Anna Westberg: Elektrakomplexet

I saw Anna Westberg’s Elektrakomplexet at Stockholm’s WELD on October 29, 2015. This staged work is accompanied by Viktor Wendin’s light design and Ronja Svenning Berge’s drawings – some of which are featured in this article.


In her written introduction to the staged work, Anna expresses the following:

I have worked with dance & choreography for more than twenty five years now and often in collaboration with composers of electronic music. They have all been men. When I started looking for women in this field, I found a lot of exciting music and I wonder why I hadn’t heard it before. Elektrakomplexet is a way to highlight this amazing music and the artists behind the work. I chose to focus on the pioneers, being grateful to these women who were at the head of development, opening our ears & minds and pointing towards all possibilities. AW

I decided to reference Anna’s note in its entirety because I think her writing reflects a nuanced combination of calm and interest – of passion that moves quickly, but is not in a hurry or concerned with arrival – which was crucial to how I saw her perform and to what I admired in her performing. Another way of approaching her delivery would be to say that it comes across with confident authority, which does not seem to be busy with itself in any way, positive or negative. It simply is. And then there is the information offered.

I bring this up because what impressed me most about Elektrakomplexet was how generous, yet not-self-conscious it was in it’s delivery – which is not something I can say about many a work put forward by single freelance dance-artists that I get to see these days. Another thing that Elektrakomplexet is, that not many a work of single freelance dance-artists that I get to see these days are, is a means to an end – a means to an end that is not an end concerned with the wellbeing of dance in the world. Or, to be even more specific, it’s a means to an end that is not concerned with the wellbeing of dance in the dance world. (Dance, choreography, you name it.)

It was refreshing to see a dance artist using her abilities, her language and her context to focus the audience’s attention on something almost-entirely external to the world of dance: which, in this case, is the world of women pioneering in electronic music making.

Featured in the performance-lecture are this artist’s personal reflections on the relationship she had and/or maintains with the world of electronic music (both as a dancer and as a person), her insightful thoughts on history and the writing of history; and the music of  Delia Derbyshire, Daphne Oram, Else Marie Pade, Laurie Spiegel, and Beatriz Ferreyra. Referred to is, too, the work of Éliane Radigue.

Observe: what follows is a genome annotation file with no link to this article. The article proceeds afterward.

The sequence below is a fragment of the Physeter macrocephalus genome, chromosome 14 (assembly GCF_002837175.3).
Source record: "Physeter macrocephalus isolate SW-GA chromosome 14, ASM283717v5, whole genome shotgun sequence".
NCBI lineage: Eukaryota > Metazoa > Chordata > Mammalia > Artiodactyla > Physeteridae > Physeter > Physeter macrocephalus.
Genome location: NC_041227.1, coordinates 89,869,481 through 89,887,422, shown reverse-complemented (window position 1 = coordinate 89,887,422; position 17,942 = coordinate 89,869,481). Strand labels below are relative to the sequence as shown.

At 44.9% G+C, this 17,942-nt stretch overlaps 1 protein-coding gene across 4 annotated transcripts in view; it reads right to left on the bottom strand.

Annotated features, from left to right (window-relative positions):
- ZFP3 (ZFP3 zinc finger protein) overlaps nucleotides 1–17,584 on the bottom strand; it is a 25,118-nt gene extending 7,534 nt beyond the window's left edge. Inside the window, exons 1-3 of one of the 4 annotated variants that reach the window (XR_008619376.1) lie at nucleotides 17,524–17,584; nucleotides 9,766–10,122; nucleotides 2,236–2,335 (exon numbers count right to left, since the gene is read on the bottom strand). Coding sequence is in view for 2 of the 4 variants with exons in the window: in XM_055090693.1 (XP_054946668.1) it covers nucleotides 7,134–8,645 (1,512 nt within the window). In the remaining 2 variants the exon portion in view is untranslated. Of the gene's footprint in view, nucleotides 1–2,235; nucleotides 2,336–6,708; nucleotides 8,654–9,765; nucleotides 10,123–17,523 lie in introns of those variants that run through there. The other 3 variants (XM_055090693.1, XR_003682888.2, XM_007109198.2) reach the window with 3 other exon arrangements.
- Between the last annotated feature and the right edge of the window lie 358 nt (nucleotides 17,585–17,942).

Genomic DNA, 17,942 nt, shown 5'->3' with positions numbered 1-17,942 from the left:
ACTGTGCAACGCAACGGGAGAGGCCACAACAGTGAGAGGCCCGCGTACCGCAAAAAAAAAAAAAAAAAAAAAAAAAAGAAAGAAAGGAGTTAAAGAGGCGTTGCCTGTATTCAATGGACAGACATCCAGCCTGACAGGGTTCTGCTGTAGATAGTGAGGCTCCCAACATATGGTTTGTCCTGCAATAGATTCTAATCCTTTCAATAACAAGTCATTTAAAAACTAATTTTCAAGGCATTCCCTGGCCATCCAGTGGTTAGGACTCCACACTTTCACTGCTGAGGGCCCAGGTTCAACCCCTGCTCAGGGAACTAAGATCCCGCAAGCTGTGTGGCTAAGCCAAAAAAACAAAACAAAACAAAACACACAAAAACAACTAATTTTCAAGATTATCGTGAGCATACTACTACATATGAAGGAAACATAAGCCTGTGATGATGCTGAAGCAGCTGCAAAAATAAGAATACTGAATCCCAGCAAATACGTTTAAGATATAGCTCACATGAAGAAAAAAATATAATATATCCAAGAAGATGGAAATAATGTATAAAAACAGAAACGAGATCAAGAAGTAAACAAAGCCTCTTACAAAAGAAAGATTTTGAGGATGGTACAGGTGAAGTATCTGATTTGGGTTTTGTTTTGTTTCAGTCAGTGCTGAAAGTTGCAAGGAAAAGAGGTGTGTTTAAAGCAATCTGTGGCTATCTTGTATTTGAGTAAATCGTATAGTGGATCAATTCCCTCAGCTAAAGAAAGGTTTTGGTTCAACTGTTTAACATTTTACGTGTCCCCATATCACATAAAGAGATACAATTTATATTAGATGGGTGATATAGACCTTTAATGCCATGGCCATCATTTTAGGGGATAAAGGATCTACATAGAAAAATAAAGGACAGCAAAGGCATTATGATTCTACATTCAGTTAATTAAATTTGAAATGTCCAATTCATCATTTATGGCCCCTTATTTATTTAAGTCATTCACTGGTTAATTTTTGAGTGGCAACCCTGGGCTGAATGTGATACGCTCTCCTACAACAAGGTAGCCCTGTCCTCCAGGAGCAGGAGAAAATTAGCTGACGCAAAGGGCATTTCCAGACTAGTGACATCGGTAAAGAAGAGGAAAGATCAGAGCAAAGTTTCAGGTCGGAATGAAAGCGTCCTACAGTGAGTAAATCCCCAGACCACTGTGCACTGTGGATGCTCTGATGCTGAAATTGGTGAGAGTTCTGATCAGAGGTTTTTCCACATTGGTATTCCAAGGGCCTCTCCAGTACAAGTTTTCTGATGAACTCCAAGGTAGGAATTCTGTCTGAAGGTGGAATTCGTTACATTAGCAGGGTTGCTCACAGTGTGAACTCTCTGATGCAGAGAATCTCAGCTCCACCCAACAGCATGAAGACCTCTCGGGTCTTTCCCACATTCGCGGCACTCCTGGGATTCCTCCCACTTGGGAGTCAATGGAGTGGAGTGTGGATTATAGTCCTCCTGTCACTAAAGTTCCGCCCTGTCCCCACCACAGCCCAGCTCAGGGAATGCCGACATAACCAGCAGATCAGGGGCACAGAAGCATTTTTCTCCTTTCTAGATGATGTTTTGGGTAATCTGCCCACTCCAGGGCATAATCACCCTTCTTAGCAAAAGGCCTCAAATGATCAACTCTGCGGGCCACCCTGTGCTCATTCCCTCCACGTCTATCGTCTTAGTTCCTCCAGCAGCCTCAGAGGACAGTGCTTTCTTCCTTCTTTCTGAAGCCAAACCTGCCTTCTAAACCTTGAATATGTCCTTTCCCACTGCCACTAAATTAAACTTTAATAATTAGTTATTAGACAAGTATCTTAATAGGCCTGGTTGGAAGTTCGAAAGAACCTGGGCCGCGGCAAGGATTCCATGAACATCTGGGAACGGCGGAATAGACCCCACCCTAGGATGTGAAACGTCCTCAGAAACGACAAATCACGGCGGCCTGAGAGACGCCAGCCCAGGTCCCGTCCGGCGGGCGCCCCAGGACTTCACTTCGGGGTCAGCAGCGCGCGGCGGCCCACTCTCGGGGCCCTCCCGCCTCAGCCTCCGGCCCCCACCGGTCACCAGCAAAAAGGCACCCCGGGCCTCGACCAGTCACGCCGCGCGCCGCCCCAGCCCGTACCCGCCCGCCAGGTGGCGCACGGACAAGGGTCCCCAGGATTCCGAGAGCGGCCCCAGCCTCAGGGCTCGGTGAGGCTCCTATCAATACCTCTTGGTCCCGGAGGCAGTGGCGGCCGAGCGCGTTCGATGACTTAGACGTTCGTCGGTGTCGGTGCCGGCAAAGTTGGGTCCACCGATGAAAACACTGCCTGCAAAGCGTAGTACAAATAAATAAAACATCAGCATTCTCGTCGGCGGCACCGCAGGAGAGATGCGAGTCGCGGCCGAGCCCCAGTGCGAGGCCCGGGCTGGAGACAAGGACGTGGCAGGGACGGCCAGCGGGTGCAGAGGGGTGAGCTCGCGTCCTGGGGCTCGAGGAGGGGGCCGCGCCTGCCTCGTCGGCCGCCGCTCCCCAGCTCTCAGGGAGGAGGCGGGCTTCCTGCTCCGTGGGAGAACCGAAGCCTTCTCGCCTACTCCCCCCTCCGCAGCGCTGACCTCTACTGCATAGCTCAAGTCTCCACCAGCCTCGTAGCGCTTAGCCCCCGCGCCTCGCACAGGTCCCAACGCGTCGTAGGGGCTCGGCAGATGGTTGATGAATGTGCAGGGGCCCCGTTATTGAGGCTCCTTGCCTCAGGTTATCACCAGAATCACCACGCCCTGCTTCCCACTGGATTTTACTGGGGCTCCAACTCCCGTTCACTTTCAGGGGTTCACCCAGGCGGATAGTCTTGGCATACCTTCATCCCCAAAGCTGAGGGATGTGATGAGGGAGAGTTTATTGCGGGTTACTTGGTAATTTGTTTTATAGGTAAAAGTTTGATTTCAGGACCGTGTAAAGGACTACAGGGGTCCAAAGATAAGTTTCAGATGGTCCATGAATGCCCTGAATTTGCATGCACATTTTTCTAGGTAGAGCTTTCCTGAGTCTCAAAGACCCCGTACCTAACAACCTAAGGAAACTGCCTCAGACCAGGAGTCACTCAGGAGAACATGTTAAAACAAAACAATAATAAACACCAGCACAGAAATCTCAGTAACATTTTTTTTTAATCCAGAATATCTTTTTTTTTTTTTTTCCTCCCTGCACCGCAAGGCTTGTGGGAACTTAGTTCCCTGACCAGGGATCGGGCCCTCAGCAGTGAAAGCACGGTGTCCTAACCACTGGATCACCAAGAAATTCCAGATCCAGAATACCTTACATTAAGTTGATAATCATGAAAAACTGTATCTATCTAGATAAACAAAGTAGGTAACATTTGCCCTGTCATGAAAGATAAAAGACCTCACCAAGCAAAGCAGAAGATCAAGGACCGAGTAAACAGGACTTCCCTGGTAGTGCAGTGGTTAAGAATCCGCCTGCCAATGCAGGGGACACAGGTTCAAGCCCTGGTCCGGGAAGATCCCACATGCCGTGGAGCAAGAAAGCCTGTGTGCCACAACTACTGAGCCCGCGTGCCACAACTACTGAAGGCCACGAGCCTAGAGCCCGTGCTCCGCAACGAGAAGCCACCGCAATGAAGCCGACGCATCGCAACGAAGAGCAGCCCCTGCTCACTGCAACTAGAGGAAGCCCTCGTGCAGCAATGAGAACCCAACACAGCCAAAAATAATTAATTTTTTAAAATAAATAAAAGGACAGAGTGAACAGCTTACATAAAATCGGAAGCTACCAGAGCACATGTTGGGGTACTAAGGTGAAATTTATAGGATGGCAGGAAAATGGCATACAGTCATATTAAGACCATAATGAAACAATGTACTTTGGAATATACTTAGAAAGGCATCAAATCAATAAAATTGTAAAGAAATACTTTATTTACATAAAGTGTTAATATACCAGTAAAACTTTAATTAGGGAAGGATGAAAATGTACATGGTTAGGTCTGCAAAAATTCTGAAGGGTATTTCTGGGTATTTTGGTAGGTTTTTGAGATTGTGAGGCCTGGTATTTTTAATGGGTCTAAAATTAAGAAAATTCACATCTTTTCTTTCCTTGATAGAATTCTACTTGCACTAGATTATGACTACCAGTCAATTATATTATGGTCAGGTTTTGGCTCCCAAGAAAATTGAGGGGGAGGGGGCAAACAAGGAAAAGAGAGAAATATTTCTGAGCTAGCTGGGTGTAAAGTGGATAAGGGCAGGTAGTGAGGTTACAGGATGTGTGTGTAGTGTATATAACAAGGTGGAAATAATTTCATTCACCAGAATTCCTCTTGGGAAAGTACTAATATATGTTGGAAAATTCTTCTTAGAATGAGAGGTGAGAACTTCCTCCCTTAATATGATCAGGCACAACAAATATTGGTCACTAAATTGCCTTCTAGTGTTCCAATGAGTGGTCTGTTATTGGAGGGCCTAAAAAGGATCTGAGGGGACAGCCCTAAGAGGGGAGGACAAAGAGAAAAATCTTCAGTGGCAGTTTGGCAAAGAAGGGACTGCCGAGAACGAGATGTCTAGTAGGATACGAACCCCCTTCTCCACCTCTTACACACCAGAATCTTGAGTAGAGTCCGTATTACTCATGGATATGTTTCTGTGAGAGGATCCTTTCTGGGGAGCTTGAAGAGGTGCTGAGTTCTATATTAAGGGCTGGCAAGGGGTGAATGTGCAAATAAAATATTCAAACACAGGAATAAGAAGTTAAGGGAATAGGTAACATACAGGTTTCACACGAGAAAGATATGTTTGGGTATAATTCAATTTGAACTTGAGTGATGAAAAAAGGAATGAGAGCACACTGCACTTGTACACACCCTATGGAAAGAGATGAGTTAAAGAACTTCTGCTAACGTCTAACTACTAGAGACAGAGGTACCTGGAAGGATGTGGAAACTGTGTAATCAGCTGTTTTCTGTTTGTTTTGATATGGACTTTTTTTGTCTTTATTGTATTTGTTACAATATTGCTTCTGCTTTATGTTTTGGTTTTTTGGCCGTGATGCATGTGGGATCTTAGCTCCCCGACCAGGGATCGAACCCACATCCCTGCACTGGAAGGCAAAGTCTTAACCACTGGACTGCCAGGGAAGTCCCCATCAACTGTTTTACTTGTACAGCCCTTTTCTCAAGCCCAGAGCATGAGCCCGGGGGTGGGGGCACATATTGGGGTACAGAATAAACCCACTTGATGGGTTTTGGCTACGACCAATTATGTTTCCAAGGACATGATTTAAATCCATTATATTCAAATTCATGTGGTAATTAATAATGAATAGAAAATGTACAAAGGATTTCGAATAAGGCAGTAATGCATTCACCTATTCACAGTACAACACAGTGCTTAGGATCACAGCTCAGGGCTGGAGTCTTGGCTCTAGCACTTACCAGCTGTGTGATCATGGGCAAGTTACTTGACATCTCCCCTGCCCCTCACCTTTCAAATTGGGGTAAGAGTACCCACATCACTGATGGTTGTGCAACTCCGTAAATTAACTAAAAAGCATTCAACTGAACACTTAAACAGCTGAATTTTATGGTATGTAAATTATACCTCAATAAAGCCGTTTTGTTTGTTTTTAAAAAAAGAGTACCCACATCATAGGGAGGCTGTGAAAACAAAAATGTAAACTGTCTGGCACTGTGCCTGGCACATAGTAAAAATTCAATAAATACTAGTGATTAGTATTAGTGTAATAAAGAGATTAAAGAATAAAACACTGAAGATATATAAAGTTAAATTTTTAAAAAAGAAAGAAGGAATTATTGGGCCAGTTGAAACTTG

When dancing to their music, I though, Anna’s performance allowed me not to watch dancing that was made to music, or dancing that was made to express, explain, interpret… Instead, what she did was enabled me to listen to some music in the same time as I got to watch some-one dancing. This particular sensibility, allowed me – almost demanded of me – to consider at least two sources of information at the same time – and in a way in which I could observe how each related to the other, and when; in a way in which I was free to decide when to immerse myself into Anna’s world of impressions, when to observe it from a distance, when to reflect intellectually, when to do so emotionally, when to daydream… This sensibility suddenly seemed to me to be a politically relevant sensibility.

What I was watching, I realised, was not only a informative performance-lecture, or an unconventional dance-piece. On the contrary, I was given the opportunity to participate in a social experiment; in an exercise of attention from which I was obliged to learn – because why not learn from this space in which attention was given to multiple sources at the same time, none of which suffered from the other’s presence, and none of which suffered lack of attention.

For a moment there the environment I inhabited was free of fear, and full of consideration – which I thought remarkable at a time when fear is lurking behind every corner, even in the most friendly of environments. And for a moment there it was good to be reminded – experientially – that it’s not a matter of possibility, or probability. It’s a matter of initiative, authority, heart and will. It’s a matter of taking space to make space. And it’s a matter of priority, I guess. So – you know. I leave you with that.


Ludvig Daae and Joanna Nordahl: Hyperfruit